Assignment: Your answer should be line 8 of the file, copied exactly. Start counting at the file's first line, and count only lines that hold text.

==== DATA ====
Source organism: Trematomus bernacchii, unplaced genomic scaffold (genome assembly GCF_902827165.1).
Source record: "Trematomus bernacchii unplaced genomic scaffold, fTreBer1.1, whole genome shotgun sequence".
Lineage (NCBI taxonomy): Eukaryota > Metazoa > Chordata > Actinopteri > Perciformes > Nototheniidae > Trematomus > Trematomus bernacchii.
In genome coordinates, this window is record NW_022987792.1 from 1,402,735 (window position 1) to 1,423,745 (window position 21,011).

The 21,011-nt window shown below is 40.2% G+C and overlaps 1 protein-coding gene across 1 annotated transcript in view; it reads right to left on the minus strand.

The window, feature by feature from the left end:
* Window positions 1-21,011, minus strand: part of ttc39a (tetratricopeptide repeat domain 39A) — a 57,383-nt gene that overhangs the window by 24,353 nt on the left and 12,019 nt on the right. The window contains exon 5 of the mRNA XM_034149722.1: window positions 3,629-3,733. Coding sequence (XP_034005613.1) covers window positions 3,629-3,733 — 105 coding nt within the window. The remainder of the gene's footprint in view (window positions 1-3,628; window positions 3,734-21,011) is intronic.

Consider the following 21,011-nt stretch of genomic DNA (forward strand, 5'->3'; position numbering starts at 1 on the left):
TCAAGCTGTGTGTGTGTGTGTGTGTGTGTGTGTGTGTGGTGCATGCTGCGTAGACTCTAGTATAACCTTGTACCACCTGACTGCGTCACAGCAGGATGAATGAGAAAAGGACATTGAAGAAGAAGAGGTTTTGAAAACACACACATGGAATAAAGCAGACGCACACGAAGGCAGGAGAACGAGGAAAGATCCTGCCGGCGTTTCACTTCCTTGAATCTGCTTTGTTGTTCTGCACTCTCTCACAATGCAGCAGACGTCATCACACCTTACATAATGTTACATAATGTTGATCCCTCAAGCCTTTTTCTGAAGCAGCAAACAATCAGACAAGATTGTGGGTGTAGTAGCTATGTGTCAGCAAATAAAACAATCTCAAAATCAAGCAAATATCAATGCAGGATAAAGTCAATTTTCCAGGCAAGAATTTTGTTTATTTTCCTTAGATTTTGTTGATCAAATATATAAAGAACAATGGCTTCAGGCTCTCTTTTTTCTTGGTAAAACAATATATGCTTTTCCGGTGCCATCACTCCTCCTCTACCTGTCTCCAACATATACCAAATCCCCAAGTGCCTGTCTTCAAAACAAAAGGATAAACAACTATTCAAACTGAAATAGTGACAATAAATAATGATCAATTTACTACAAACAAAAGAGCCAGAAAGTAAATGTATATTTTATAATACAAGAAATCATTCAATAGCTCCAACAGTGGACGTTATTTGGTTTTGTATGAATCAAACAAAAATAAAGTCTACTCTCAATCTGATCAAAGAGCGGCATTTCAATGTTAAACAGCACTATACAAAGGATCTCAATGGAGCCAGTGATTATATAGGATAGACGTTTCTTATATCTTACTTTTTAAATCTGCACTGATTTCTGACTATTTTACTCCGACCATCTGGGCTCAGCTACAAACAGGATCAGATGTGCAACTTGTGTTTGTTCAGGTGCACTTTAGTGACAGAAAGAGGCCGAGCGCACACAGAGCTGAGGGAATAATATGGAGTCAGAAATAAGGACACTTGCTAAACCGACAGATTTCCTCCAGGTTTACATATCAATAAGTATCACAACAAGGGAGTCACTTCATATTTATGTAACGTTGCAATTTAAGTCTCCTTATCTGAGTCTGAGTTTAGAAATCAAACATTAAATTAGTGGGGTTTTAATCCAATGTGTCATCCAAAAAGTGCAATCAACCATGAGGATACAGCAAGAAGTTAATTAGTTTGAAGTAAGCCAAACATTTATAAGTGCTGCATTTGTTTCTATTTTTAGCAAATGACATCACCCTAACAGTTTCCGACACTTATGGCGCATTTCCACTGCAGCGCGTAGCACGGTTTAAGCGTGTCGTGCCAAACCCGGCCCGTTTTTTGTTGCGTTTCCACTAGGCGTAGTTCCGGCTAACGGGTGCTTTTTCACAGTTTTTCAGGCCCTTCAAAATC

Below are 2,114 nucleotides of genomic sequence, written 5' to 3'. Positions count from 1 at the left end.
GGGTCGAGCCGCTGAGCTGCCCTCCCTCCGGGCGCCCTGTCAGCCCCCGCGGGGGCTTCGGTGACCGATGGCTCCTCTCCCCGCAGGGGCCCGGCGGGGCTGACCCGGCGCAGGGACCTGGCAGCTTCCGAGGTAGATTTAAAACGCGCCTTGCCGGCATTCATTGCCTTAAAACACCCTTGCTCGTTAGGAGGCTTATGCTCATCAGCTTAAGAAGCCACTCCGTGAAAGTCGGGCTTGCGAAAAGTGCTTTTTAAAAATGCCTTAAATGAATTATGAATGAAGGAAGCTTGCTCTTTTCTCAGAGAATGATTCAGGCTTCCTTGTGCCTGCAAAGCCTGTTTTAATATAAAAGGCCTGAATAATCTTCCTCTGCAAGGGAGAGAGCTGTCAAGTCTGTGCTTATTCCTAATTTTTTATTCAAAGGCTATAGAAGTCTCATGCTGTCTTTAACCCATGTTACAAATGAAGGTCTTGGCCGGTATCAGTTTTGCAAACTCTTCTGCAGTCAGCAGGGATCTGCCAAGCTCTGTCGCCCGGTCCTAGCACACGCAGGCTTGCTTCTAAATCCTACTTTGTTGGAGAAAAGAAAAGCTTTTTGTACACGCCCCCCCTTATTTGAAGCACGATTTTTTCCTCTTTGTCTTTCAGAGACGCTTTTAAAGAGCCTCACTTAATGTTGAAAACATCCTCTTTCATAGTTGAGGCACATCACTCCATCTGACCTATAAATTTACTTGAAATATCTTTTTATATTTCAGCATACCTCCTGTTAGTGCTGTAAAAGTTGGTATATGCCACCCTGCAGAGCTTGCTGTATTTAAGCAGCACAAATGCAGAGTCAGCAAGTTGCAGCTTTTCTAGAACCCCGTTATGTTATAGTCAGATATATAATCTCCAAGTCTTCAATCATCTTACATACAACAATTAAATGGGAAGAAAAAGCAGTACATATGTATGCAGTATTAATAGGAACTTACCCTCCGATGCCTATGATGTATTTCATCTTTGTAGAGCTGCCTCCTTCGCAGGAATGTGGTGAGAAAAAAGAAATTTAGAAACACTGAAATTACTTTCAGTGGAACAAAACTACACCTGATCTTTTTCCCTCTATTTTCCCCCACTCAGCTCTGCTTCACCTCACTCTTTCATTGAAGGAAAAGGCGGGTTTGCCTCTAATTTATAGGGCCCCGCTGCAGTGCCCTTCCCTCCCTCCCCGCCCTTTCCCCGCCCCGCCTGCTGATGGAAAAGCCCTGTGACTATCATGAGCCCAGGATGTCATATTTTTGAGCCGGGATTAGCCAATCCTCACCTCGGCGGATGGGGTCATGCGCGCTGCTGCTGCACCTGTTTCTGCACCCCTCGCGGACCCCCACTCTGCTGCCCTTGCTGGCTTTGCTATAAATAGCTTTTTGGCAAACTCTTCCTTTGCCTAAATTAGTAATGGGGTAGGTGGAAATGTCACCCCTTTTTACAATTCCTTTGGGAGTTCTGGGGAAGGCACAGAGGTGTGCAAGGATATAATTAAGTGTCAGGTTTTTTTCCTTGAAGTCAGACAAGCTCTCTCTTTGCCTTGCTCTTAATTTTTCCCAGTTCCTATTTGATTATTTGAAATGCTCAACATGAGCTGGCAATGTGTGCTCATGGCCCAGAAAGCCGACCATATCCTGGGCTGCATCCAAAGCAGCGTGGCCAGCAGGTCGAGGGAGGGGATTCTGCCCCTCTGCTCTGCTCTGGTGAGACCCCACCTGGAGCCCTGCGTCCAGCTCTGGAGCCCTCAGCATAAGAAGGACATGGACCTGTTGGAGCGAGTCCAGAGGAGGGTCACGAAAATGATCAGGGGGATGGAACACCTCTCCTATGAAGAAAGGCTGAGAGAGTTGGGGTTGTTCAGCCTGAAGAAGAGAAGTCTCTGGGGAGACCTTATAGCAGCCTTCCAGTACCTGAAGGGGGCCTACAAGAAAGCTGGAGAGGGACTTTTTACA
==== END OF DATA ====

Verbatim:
Consider the following 21,011-nt stretch of genomic DNA (forward strand, 5'->3'; position numbering starts at 1 on the left):